Petition against paid mods on Steam draws 34,000 signatures in a day

Audio player loading…

Skyrim mod

It's fair to say that not everyone is happy with yesterday's launch of paid mods on Steam. And so, as is the way of things, there's now a petition demanding that Valve "remove the paid content of the Steam Workshop" on Change.org—and it's attracted more than 34,000 signatures in less than 24 hours.

"The workshop is a place for people to share content with each other they made so all can enjoy it for free," the petition states. "Mods should be a free creation. Creations made by people who wish to add to the game so others can also enjoy said creation with the game. We need to unite and reject this act by Valve. Unite have Valve remove the paid content of the Workshop."

Internet petitions follow internet anger like night follows day, but as Tyler talked about yesterday, some of the concerns about paid mods are perfectly legitimate and understandable. Even so, I'm a little surprised by the intensity of the backlash. The Steam forums are alight with conversation, and of course the news that one paid mod has already been removed because it contained content from another, free mod has only added fuel to the fire.

Of course, Valve is under no obligation to respond to this petition, and so far today there are far more people actually playing Skyrim—48,000—than have called on Valve to end paid Skyrim mods. But the number of signatories is climbing, and eventually, if the growth continues, it's going to get awfully hard to ignore.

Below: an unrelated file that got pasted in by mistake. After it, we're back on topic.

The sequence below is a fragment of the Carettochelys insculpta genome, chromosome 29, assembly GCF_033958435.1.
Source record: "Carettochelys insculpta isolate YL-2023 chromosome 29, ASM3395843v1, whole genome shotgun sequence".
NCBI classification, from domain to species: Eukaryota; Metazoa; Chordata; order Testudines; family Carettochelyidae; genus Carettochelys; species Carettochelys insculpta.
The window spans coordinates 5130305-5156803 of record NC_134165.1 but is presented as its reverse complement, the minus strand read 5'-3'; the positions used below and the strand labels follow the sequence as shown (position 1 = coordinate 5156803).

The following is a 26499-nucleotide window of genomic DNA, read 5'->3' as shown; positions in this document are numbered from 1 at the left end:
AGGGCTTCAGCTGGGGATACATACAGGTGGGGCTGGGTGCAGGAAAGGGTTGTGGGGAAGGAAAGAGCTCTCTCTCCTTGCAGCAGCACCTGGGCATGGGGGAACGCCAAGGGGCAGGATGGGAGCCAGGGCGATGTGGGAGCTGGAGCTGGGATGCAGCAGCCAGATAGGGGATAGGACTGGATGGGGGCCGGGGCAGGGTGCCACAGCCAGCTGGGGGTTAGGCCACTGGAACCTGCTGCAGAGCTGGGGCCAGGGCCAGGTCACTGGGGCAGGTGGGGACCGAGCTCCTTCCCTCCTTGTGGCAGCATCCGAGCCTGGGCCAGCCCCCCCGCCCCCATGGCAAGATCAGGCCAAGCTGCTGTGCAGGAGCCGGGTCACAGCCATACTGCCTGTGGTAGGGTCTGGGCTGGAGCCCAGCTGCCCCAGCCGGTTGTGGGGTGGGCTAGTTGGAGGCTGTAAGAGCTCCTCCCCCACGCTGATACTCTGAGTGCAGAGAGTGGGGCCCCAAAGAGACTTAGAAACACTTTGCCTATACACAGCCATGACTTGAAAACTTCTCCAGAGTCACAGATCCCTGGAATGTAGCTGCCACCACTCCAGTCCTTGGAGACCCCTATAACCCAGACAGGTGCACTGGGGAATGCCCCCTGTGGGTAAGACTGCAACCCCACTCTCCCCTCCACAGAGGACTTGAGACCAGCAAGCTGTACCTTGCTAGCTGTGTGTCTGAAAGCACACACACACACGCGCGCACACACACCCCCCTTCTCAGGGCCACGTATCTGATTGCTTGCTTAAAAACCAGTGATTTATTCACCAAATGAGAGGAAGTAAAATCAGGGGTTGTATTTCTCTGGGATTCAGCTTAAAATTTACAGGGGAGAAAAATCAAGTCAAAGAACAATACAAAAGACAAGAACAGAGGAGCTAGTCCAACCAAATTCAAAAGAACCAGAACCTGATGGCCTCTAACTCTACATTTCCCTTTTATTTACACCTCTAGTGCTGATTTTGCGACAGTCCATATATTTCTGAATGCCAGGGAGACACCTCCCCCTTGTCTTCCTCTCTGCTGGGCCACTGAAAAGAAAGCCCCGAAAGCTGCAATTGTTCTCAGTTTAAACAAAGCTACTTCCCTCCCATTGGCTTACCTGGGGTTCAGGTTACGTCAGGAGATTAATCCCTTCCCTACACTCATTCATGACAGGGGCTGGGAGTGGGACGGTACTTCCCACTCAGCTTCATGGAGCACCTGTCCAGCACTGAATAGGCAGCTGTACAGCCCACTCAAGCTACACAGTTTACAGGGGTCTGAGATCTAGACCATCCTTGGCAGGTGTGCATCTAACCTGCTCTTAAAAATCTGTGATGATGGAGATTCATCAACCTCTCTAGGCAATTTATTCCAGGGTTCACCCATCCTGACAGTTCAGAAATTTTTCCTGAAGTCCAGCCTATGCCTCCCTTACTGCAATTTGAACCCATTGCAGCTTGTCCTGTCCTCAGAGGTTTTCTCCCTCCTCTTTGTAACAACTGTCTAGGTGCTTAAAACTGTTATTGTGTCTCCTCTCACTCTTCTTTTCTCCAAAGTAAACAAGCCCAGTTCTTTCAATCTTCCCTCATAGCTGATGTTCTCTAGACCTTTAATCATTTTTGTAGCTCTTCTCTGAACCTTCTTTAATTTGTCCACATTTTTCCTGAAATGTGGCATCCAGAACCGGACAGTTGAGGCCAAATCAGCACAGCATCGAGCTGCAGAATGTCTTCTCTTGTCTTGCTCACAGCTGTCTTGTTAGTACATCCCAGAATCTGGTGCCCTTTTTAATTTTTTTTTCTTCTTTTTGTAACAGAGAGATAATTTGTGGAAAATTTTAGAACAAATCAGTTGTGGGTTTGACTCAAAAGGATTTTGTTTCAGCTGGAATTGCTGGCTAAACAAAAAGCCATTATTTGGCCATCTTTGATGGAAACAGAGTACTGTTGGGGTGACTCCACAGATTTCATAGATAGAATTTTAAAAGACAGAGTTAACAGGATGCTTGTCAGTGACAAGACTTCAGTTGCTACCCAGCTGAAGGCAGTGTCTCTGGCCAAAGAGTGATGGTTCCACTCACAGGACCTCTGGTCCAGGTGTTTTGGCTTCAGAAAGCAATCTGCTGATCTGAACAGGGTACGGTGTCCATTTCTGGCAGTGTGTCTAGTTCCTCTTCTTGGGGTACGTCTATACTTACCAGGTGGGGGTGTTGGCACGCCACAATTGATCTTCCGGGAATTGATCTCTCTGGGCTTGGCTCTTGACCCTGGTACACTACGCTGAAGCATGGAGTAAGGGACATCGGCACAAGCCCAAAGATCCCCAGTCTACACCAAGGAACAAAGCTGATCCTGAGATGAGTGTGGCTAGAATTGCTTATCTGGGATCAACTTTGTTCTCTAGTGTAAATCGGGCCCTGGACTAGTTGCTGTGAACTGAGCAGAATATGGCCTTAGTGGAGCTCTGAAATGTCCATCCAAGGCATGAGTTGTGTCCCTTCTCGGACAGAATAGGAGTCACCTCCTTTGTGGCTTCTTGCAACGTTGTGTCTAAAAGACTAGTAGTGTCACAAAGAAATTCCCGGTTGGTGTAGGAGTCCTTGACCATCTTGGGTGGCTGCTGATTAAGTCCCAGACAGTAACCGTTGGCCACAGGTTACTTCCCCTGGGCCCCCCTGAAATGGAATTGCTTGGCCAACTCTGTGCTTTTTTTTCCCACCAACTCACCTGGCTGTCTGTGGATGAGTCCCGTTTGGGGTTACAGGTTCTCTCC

Andy has been gaming on PCs from the very beginning, starting as a youngster with text adventures and primitive action games on a cassette-based TRS80. From there he graduated to the glory days of Sierra Online adventures and Microprose sims, ran a local BBS, learned how to build PCs, and developed a longstanding love of RPGs, immersive sims, and shooters. He began writing videogame news in 2007 for The Escapist and somehow managed to avoid getting fired until 2014, when he joined the storied ranks of PC Gamer. He covers all aspects of the industry, from new game announcements and patch notes to legal disputes, Twitch beefs, esports, and Henry Cavill. Lots of Henry Cavill.